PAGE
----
Health and Safety ReportVolume 13, Issue 11

Last Word.

Students, Your Commitment Could Pay Offprint this article

CCOHS is looking for industrious, committed students in occupational health and safety programs to apply for their 2016 Dick Martin Scholarship Award. The annual, national scholarship is open to all students enrolled in an occupational health and safety course or program at an accredited Canadian college or university, leading to an occupational health and safety certificate, diploma or degree.

Two scholarships worth $3000 each will be awarded to one winning university student and one winning college student. A $500 award will also be provided to each of the winning students’ academic institutions.

To apply for the scholarship, post-secondary students are invited to submit a 1000 -1200 word essay on one of two topics related to occupational health and safety. Essays will be judged on the intellectual content, the practical and theoretical value and the presentation and style.

For application rules, criteria, tips and other guidelines visit

If you’re not a student, but know one, why not share this with them?

Applications are open until 11:59 p.m. EST, January 31, 2016 and the winners will be announced during North American Occupational Health and Safety Week in May 2016.

On Topic

Arthritis Doesn't Discriminate print this article

Rita has recently been diagnosed with arthritis. Her joint stiffness is painful to the point where it is difficult for her to get in and out of her chair. Arthritis is often considered an older person’s disease. Not so. Rita is 32 years old. Over half of the 4.6 million Canadians affected are younger than 65. Learn what steps you can take to reduce the adverse effects of arthritis in the workplace.

The Arthritis Society of Canada reports that arthritis is one of the leading causes of disability in Canada and typically occurs during the prime working years, between ages 35-50. It is predicted that more than seven million Canadian adults will be diagnosed with arthritis in the next 20 years.

Arthritis can affect workers anywhere - in offices, manufacturing plants, retail environments and those working outdoors.  Common symptoms such as pain, fatigue, joint swelling, stiffness and limited movement, can make it difficult to perform any job. There is a wide variation in the symptoms experienced by the same person, including long periods with no symptoms.

Managing arthritis at work

It is common for workers with arthritis to feel frustrated and/or anxious. According to a national study of arthritis in the workplace, many Canadians with arthritis are giving up breaks to complete tasks, and using sick days and taking vacation time to rest at home in order to continue working. Modifying the way you do your work and/or your work environment can help reduce the adverse effects of arthritis.

Modify your work environment

Organize your workspace so that frequently used items are within easy reach. Stand square to your workstation so you’re not bending or twisting, and use a footrest to decrease the pressure on your lower back if you work in a standing position or at a counter. Using an anti-fatigue mat can help to relieve strain on the lower back and legs if you stand for long periods of time on hard floors.

If you use a chair, use a chair mat to make it easier to slide or turn your chair. In some cases, it might be beneficial to use a sit-stand stool. Use of a telephone headset will reduce the amount of neck side bending required to hold the phone receiver.

Maintain a good posture

Sit in a proper upright, relaxed position. You should feel no strain on your back, neck or limbs. Sit so your hips, knees, ankles and elbows are each at a 90 degree angle. Your arm rests should be at the right height, with your shoulders and elbows in a relaxed position. Make sure your chair is comfortable, that it provides good support to your back and legs, and is properly adjusted.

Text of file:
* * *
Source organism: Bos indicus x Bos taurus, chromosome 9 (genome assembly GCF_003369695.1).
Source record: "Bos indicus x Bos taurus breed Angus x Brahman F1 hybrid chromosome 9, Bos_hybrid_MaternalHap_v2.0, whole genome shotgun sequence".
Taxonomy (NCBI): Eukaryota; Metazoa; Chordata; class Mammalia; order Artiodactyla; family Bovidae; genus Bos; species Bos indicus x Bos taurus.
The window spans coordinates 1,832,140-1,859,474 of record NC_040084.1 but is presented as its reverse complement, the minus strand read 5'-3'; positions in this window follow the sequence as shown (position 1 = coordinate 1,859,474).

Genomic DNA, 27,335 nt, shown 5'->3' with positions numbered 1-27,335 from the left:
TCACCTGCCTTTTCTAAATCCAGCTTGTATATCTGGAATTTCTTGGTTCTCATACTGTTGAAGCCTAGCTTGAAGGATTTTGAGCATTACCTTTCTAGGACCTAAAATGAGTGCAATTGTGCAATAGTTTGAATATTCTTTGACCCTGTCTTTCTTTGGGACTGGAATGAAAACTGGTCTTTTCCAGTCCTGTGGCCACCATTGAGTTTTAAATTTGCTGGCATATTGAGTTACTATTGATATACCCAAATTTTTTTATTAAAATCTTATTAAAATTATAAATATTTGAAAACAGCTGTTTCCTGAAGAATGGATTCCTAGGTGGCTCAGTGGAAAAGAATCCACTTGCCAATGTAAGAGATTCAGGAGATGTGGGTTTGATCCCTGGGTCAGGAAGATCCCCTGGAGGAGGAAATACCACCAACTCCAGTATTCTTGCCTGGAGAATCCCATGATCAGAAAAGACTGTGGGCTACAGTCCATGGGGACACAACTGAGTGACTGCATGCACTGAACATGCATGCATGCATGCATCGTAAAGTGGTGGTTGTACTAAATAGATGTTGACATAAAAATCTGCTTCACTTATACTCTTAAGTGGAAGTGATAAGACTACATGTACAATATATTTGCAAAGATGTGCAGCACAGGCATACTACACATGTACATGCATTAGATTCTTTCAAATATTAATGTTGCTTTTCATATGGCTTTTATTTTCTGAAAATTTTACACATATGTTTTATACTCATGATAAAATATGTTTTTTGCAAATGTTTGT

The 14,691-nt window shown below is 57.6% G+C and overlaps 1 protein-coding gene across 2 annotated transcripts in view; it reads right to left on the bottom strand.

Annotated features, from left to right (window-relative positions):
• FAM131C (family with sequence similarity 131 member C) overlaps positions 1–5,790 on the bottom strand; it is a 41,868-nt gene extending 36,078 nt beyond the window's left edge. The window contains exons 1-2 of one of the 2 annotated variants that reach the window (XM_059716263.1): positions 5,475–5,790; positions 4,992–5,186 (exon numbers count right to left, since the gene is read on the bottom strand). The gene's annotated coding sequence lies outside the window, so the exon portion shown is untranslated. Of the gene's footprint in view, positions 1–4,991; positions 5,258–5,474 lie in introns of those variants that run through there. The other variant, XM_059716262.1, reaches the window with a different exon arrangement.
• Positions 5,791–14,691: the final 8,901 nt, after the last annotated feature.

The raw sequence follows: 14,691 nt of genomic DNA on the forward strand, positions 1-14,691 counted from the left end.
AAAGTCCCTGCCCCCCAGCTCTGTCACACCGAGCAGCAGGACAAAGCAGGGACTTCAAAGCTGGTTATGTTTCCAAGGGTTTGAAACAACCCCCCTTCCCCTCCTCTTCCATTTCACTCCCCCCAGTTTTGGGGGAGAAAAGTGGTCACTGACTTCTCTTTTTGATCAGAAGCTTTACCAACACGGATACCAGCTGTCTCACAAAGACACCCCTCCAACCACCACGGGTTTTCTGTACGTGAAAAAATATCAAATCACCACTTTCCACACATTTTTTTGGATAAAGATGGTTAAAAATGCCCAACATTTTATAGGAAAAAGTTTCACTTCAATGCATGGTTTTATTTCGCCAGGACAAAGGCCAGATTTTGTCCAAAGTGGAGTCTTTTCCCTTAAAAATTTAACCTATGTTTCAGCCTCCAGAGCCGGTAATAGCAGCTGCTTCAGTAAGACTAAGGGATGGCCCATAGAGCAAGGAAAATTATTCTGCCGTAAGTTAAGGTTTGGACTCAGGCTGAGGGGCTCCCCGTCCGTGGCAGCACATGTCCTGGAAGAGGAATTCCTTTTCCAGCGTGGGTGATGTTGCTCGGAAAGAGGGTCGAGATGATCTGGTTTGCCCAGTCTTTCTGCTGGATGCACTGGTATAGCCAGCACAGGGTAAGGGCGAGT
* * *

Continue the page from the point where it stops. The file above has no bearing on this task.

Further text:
If you use a computer

Use a split keyboard so your hands, wrists, and forearms are in a more natural position. A specially designed mouse called a trackball mouse can reduce the amount of hand and arm movement. Make sure your chair is within a comfortable distance from the computer and that your elbows are in a relaxed 90 degree angle to the keyboard. Your eyes should be about 40-70 cm (15-27 inches) from the monitor. You should be looking straight ahead and the screen should be at eye level.

Be careful when moving or lifting

If you must move heavy objects as part of your job, use a dolly or cart to help reduce strain in your back, arms and legs. Try to roll or slide heavy objects, if possible.  Push; don’t pull.

Take your time moving objects: rushing could cause injury to your joints. Ask a co-worker for assistance. Use a step stool to reach items high on shelves, and use a briefcase on wheels when taking work home or to a meeting.

Pick appropriate footwear

Wear comfortable footwear that supports your feet and promotes good posture. Avoid wearing shoes with high heels. Use insoles to help decrease strain on your feet, legs and lower back.

Take care of yourself

You can help mitigate the effects of arthritis by getting enough sleep, eating a healthy diet and exercising regularly. Work at a moderate, reasonable pace and plan to get extra rest if you know you have an important event coming up at work. Save those important or more difficult tasks for when you feel the most energetic.

Switch it up to prevent straining yourself. Alternate your position from sitting, standing and walking as much as possible and take stretch breaks. And most of all, keep moving.

As an employer, you can:

  • Provide an ergonomic workplace and job accommodation, as required.
  • Allow a flexible work schedule – for example, allow the employee to work from home during flares and accommodate medical appointments.
  • Raise awareness so everyone knows what support systems are available, including the employee benefits plan.
  • Encourage and maintain good two-way communication with employees who live with arthritis.